Everything You Need To Know About Embedded Finance

Everything You Need To Know About Embedded Finance


It’s the latest buzzword in fintech but what does embedded finance actually mean?


Embedded finance is the latest trend in the fintech sector and yet you may never have heard of it. Put simply, embedded finance means when a financial service is embedded into a non-financial brand. For example, paying for food delivery in-app without ever leaving that app. The goal is to create a seamless and smooth journey for the customer, keeping them in-app and more likely to make a purchase.


Embedded finance is good for brands and it’s good for consumers but it isn’t great for legacy banks. Banks are already under pressure from disrupters such as Monzo and Revolut who have shown that banking in the 21st century doesn’t have to be complicated. Banks have been slow to catch up with AIB only recently allowing you to freeze your card if lost.


Another issue facing banks is the cost. Revolut prides itself on being cost-effective to its users with few fees, even on a free account. Meanwhile, Bank of Ireland is facing ever growing criticism for its monthly fees. When you put all that together, embedded finance seems like another thing that legacy banks really don’t want to have to compete with. They might not have a choice.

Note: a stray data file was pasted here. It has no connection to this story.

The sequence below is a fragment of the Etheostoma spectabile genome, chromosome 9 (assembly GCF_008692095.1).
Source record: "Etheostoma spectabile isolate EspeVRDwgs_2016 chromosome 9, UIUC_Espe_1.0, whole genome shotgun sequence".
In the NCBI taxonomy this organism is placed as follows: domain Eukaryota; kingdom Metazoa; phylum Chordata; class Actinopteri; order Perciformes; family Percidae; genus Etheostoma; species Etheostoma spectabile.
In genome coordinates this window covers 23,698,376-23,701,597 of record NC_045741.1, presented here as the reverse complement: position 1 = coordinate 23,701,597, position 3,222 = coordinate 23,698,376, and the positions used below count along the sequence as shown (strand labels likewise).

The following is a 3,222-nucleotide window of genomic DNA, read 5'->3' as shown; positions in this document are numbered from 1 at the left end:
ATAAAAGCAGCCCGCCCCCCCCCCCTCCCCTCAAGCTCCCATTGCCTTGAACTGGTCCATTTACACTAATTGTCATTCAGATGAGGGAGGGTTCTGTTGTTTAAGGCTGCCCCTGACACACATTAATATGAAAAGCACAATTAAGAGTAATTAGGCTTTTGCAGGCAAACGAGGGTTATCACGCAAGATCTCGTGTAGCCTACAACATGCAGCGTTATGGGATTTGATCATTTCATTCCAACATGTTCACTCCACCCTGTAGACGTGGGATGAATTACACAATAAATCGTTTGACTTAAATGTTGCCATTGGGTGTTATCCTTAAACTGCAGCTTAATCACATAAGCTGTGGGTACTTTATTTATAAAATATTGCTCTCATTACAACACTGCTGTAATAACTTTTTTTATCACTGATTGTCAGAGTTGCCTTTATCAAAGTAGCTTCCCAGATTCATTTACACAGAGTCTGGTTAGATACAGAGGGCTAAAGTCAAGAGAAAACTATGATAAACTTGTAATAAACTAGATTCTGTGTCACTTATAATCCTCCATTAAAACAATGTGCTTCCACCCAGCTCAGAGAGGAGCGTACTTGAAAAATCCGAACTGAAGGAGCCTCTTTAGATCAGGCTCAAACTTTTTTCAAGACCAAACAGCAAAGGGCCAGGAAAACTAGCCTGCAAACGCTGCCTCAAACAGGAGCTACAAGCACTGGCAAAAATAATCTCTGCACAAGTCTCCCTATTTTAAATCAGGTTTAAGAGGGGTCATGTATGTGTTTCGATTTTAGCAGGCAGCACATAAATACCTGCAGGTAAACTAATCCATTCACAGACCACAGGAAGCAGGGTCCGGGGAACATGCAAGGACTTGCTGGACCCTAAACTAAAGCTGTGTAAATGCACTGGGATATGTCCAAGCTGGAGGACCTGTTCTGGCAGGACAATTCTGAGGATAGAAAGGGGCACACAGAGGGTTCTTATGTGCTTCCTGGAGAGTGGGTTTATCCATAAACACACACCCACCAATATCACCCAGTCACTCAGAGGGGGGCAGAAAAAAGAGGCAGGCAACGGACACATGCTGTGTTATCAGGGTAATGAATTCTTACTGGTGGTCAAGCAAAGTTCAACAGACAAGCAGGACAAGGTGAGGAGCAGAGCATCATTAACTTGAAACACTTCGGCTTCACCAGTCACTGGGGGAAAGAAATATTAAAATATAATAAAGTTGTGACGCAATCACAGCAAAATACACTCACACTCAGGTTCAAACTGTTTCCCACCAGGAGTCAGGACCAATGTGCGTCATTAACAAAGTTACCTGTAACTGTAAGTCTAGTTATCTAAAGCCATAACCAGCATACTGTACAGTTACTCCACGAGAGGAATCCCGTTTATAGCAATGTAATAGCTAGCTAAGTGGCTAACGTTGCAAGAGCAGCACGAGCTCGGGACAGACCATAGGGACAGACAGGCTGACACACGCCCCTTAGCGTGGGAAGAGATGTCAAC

The lure of embedded finance for many brands is the chance to remove friction from their financial processes. They can also offer a personalised, seamless payment service to their customers that reduces costs. What’s not to like?


What does the future for embedded finance look like? Some experts have suggested that the market will be worth $7 trillion by 2030. We could see practices such as embedded lending, embedded investments and embedded insurance becoming more commonplace.


For example, Tesla allows customers to buy insurance almost instantly at the point of purchase which tends to be cheaper than insurance purchased using a broker. Embedded lending is also increasing in popularity with Klarna and Afterpay allowing you to split up big purchases into smaller, more manageable payments.


One thing is for sure, embedded finance isn’t going away. How legacy financial institutions respond could be the making or breaking of them.